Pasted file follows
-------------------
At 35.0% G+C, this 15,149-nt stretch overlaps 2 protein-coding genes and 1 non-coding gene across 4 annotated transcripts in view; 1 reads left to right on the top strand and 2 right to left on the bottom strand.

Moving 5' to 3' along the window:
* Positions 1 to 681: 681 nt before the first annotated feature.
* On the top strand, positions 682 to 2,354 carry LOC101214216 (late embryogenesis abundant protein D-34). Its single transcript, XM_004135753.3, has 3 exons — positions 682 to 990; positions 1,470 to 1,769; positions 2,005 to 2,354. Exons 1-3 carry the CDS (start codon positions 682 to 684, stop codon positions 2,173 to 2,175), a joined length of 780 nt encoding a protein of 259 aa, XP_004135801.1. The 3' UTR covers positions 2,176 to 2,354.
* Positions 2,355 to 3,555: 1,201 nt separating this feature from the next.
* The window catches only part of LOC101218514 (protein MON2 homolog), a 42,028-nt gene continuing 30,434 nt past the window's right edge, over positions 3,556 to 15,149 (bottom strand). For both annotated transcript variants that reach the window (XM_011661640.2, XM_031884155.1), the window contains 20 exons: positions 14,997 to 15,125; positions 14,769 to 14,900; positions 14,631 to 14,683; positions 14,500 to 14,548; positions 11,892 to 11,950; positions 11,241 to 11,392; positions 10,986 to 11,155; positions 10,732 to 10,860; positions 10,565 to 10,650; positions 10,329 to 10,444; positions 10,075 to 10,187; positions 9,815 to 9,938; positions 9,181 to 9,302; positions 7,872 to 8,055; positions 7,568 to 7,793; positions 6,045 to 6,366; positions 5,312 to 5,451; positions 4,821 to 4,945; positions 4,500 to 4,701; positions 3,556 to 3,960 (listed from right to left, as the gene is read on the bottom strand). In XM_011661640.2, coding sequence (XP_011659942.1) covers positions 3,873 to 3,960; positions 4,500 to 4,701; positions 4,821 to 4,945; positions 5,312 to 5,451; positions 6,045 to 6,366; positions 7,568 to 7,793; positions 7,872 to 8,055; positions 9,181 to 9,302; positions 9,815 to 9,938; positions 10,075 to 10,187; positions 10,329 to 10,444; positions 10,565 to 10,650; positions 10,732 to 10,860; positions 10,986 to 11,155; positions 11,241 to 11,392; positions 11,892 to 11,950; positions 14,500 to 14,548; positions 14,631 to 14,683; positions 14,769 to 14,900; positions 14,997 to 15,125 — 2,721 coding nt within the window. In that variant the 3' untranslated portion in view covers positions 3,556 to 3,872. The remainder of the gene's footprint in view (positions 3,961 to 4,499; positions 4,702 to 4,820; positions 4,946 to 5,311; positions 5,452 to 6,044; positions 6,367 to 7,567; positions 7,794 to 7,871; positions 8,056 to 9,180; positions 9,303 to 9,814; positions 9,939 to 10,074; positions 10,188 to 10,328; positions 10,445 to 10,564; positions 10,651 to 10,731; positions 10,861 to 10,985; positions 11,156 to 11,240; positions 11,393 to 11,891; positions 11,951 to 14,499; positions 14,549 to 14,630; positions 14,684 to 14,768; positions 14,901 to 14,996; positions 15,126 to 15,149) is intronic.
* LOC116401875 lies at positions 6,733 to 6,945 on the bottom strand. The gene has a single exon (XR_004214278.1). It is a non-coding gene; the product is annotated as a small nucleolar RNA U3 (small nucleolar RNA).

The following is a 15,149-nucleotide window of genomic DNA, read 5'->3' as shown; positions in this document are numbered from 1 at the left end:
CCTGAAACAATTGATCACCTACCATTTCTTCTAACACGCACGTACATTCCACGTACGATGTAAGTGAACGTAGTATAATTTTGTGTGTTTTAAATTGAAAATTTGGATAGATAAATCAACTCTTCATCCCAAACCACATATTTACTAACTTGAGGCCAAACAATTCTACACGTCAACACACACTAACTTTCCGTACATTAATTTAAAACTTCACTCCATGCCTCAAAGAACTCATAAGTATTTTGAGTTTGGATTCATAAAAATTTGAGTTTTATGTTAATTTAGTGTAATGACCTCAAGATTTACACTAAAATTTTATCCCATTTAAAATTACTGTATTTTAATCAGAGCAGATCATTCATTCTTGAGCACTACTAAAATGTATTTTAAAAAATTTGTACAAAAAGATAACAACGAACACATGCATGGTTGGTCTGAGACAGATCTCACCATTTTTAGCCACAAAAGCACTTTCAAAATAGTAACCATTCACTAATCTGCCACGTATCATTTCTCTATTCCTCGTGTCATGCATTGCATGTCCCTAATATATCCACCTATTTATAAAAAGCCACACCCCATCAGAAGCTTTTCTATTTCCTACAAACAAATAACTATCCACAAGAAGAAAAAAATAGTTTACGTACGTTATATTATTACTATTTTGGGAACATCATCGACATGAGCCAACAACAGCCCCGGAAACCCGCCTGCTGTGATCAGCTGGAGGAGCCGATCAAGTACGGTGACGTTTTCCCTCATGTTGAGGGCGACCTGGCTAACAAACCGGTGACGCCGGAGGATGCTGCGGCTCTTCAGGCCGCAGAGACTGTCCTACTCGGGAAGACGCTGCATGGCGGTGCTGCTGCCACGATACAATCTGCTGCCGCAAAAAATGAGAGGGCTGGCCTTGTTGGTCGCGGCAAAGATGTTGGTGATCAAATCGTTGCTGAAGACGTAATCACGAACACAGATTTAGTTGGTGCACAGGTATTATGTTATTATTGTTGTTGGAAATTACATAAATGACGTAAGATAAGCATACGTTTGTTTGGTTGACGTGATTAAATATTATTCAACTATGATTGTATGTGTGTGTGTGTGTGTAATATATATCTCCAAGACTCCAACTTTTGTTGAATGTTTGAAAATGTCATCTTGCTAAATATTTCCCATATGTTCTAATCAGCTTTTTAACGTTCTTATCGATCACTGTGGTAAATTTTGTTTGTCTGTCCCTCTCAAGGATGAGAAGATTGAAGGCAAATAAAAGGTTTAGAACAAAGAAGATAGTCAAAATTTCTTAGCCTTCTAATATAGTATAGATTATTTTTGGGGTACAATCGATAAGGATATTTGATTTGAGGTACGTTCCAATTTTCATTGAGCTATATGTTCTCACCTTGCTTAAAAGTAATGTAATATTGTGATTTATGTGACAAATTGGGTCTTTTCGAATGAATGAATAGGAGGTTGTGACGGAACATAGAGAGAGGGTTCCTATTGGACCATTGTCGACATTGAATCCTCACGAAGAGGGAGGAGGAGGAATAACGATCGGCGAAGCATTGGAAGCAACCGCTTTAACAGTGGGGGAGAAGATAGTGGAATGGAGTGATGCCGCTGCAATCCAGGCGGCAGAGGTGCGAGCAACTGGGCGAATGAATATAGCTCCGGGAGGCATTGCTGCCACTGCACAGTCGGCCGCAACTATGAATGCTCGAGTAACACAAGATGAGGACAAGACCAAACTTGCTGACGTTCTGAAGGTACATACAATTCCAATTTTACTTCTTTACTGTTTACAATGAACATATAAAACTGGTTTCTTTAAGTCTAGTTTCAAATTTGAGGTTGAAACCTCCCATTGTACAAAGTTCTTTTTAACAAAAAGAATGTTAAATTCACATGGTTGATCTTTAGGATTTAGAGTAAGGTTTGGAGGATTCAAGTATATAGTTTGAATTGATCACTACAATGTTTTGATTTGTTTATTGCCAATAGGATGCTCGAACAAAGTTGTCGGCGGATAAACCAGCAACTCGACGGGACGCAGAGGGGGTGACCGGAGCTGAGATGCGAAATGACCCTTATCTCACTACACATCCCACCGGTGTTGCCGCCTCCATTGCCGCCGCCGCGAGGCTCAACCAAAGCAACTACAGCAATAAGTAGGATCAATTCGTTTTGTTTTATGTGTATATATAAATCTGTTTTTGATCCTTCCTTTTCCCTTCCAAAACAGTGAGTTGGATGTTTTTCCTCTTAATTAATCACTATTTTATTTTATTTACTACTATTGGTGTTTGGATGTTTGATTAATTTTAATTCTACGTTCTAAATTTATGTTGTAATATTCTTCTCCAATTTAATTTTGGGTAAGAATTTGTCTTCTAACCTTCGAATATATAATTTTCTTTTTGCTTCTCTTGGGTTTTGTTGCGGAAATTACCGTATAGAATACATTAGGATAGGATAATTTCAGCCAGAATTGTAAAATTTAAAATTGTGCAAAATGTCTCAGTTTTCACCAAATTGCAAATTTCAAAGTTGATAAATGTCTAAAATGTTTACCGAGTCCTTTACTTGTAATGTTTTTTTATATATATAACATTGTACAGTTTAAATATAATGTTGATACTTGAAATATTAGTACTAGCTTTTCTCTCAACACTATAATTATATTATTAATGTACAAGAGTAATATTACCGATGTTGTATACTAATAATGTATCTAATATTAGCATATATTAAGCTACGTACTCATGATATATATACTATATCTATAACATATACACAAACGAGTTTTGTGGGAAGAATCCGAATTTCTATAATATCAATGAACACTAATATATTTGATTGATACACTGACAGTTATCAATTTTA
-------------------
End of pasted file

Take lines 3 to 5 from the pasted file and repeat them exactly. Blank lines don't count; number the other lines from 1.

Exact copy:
* Positions 1 to 681: 681 nt before the first annotated feature.
* On the top strand, positions 682 to 2,354 carry LOC101214216 (late embryogenesis abundant protein D-34). Its single transcript, XM_004135753.3, has 3 exons — positions 682 to 990; positions 1,470 to 1,769; positions 2,005 to 2,354. Exons 1-3 carry the CDS (start codon positions 682 to 684, stop codon positions 2,173 to 2,175), a joined length of 780 nt encoding a protein of 259 aa, XP_004135801.1. The 3' UTR covers positions 2,176 to 2,354.
* Positions 2,355 to 3,555: 1,201 nt separating this feature from the next.